Earlier this year Farfetch, the leading ecommerce platform to shop the world’s greatest selection of luxury, announced its first conference – FarfetchOS – with the aim to drive change, demonstrate innovation, and revolutionise the future of luxury fashion.
On 12th April, brands, retailers and press gathered in London’s iconic Design Museum to hear from key Farfetch figures such as founder José Neves and recently joined Dame Natalie Massenet about what the future of luxury may hold. In between the sessions, attendees got a tour of Farfetch’s Store of the Future, showing what the ecommerce unicorn has in store (pun intended).
Store of the Future is a modular platform, or an operating system, if you like, where Farfetch will tailor technology solutions to each of its partner brands, each city and each store, humanising the retail experience, delivering personalisation to customers and empowering store staff. The BETA version of the Store of the Future, shown at the Design Museum, demonstrated how technology can be seamlessly woven into the customer experience and deliver a significant competitive advantage to retailers and brands.
During the tour we were shown four key facets of the BETA Store of the Future experience. Each of them was chosen to show what will happen if you bring online data into a physical environment.
Customer recognition: Farfetch has developed a universal log in so that consumers can actively ‘opt-in’ to data sharing to enhance their current and future shopping experiences across the store they are in and the Farfetch platform. In the BETA example, Farfetch showed how a customer might use a QR code to enable identity recognition as soon as they enter the store. Not only will the universal log in recognise the person who has entered the boutique, but it will also pull in their preferences, likes and past purchases. However, if a shopper wants to browse anonymously, they can skip the log in process.
Sales associate assistance: Once a customer arrives in store and uses universal log in, the sales associate receives a notification alerting them that a connected customer has arrived in store. The sales associate can then access insights into their recent shopping behaviour provided via their connected profile. Information such as the brands that customer has previously browsed and bought and even their in-store browsing preferences. This allows store staff to provide a much more tailored, personalised and high level of service.
Product recognition: Using RFID technology and ultrasound in the connected clothing rail, Farfetch can recognise any product that customers physically pick up in-store, and immediately link these to their mobile device, creating an in-store wish list and product selection as they browse. Sales associates can also see their in-store wish list and use that information to recommend complementary products to them.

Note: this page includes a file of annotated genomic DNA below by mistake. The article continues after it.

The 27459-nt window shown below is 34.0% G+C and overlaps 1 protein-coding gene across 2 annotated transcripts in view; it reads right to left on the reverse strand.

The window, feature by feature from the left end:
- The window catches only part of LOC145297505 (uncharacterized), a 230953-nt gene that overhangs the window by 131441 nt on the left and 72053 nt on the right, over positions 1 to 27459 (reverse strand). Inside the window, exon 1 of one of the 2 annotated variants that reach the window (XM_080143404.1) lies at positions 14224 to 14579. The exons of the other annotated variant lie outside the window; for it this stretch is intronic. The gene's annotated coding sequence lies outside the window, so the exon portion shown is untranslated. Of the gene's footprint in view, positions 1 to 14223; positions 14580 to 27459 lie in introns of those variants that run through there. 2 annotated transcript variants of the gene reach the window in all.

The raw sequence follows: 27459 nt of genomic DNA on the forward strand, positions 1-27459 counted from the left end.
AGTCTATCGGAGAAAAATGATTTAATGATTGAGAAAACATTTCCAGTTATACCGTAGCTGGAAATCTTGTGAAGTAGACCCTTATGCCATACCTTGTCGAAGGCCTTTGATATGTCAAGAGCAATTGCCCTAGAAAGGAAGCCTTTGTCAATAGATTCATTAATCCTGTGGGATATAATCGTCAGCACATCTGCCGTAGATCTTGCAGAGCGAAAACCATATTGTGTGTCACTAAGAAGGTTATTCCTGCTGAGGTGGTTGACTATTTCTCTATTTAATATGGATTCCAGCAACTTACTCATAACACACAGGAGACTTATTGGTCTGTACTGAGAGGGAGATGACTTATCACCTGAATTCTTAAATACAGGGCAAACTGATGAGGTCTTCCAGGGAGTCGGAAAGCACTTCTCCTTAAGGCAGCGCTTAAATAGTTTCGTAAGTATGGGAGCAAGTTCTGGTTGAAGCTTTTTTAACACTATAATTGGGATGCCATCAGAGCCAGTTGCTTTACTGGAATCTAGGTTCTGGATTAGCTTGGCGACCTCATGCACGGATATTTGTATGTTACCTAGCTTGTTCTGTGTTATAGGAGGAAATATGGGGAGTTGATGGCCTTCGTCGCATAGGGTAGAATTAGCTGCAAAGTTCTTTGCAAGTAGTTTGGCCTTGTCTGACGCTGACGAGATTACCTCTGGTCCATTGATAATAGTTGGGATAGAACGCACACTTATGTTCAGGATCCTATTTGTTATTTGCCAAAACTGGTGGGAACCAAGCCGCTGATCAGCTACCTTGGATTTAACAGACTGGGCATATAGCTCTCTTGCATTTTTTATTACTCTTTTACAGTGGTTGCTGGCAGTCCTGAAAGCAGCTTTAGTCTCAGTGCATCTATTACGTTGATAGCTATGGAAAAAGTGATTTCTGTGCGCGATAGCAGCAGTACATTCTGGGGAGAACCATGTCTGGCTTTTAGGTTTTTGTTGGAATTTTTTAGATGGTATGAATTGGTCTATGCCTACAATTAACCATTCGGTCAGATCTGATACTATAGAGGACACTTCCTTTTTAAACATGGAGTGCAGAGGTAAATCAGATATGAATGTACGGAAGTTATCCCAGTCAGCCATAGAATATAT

Changing room experience: The Store of the Future team has also developed software to enhance different versions of a current changing room experience. The Farfetch team has taken existing digital displays and mirrors and developed software harnessing the power of the Farfetch open platform. New features for the Farfetch connected mirror include showing the customer’s digital wish list where shoppers can request different sizes and colours and even make a purchase items directly through the mirror. It goes without saying that everything is done on mobile.
While the concept is heavily reliant on data to enhance the experience, the Farfetch team takes customer privacy very seriously. If shoppers wish to browse a store anonymously or not be disturbed by sales assistants, they can simply state their preferences.
Perhaps the most exciting thing about Farfetch’s Store of the Future is that it really functions like an operating system. This means that developers can build retail tech solutions for the platform and retailer partners can choose which ones they wish to deploy in their stores.
José Neves, Farfetch Founder, Co-Chairman & CEO, said: “Physical retail accounts for 93% of sales today, and even with online growing at fast speed, it will account for 80% by 2025. Retailers need a way to collect information about their customers while they are browsing in-store, just as they collect data from online searches. Store of the Future aims at providing the in-store experience of the future by giving visibility to retailers on what is happening in the store. It’s the offline cookie that closes the loop, between a great online presence and a complete omni-channel offering and, finally in-store technology which augments the experience of customers in store and overall. The next stage in the evolution of the fashion industry is the connected store, which uses technology to enhance the luxury retail experience to become even more customer centric. Farfetch is at the crossroads of luxury and technology and is well placed to understand its needs and deliver a tailored solution”
Later this year, the Store of The Future technologies will be launched in Browns in London and in the flagship Thom Browne store in New York.
Head to our Instagram to see exclusive photos of Store of The Future, including a partnership with renowned shoe designer Nicholas Kirkwood.